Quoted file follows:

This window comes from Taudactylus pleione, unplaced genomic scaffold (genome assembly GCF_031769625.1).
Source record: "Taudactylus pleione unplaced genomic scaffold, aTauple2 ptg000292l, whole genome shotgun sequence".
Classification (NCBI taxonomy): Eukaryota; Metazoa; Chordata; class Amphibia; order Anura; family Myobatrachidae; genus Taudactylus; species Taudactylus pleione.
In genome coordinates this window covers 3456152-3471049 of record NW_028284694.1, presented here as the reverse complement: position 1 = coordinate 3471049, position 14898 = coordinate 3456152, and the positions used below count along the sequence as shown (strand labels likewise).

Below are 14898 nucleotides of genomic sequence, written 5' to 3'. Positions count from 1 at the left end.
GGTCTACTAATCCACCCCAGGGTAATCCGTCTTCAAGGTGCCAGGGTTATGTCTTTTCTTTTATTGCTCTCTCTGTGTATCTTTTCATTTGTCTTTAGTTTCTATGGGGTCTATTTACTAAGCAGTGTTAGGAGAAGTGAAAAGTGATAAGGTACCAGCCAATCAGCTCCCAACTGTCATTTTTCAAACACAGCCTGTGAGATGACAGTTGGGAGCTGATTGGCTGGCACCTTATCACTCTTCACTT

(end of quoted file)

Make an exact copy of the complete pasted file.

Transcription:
This window comes from Taudactylus pleione, unplaced genomic scaffold (genome assembly GCF_031769625.1).
Source record: "Taudactylus pleione unplaced genomic scaffold, aTauple2 ptg000292l, whole genome shotgun sequence".
Classification (NCBI taxonomy): Eukaryota; Metazoa; Chordata; class Amphibia; order Anura; family Myobatrachidae; genus Taudactylus; species Taudactylus pleione.
In genome coordinates this window covers 3456152-3471049 of record NW_028284694.1, presented here as the reverse complement: position 1 = coordinate 3471049, position 14898 = coordinate 3456152, and the positions used below count along the sequence as shown (strand labels likewise).

Below are 14898 nucleotides of genomic sequence, written 5' to 3'. Positions count from 1 at the left end.
GGTCTACTAATCCACCCCAGGGTAATCCGTCTTCAAGGTGCCAGGGTTATGTCTTTTCTTTTATTGCTCTCTCTGTGTATCTTTTCATTTGTCTTTAGTTTCTATGGGGTCTATTTACTAAGCAGTGTTAGGAGAAGTGAAAAGTGATAAGGTACCAGCCAATCAGCTCCCAACTGTCATTTTTCAAACACAGCCTGTGAGATGACAGTTGGGAGCTGATTGGCTGGCACCTTATCACTCTTCACTT